Stan’s Obligatory Blog

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A nice ride to Claremont

Filed under: — stan @ 8:23 pm

Today’s bike club ride was to Claremont, and it was a perfect day for riding. I’d recently arranged so Susan could get a Caltech jersey, so we were twins today. At the start of the ride, I got Silvio to take a picture.

The route was very direct. We just went straight east, passing through Duarte, Azusa and Glendora before turning south a bit and then taking Bonita Ave out to Claremont. There really wasn’t much to it. But we still managed to miss a turn. Still, we found our way there just fine.

When we got to Claremont, we went to 42nd St Bagels. The rest of our group went down the street to Some Crust Bakery. But both are nice. I had a garlic bagel and some orange juice.

The ride back was pleasant. We went by the most direct route, which included the stretch of Gladstone St with the 1% downgrade. That’s always fun.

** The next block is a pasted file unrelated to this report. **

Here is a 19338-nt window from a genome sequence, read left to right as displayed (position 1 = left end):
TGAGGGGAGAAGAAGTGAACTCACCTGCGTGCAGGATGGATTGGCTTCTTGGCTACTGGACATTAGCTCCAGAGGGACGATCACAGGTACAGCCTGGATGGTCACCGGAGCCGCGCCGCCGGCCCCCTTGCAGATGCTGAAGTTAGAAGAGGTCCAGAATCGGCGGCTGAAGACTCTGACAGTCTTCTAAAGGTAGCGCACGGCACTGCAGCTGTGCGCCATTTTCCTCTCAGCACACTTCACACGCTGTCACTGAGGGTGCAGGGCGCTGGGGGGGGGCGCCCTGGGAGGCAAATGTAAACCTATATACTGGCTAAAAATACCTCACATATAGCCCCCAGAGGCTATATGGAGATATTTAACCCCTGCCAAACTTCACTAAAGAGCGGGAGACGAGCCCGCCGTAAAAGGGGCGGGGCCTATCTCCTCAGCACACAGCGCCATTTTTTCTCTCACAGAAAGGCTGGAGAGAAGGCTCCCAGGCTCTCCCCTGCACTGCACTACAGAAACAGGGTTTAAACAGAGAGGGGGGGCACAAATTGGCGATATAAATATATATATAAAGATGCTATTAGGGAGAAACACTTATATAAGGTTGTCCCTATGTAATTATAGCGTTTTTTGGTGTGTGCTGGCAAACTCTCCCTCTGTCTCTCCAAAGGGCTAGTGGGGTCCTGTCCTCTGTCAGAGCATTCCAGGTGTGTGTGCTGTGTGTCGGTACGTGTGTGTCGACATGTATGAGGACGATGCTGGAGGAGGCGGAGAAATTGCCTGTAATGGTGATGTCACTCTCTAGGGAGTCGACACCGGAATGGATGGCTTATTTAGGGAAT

When we got home, our average was just about 16mph, which is not bad for this distance.

56 miles.


Eight notes that changed the geek world

Filed under: — stan @ 6:40 am

In today’s obituary pages, Alexander Courage has died at 88. The headline says it all:

Alexander ‘Sandy’ Courage, 88; composer wrote ‘Star Trek’ theme

Apparently, he had a prolific career writing music for movies and TV for over 50 years. But in the geek world, he’s going to always be known for “Star Trek”.

And the eight notes:

The eight-note brass fanfare that Courage wrote to herald the starship Enterprise became one of the most familiar musical signatures in TV history.

“I’d argue that it’s the most famous fanfare in the world,” Burlingame, who teaches film music history at USC, said Thursday.

“It’s been around 42 years — and it’s all around the world — and when you hear those eight notes you immediately think of the Enterprise,” he said.

Read the whole article here:,0,1290138.story


In today’s obituary pages…

Filed under: — stan @ 6:36 am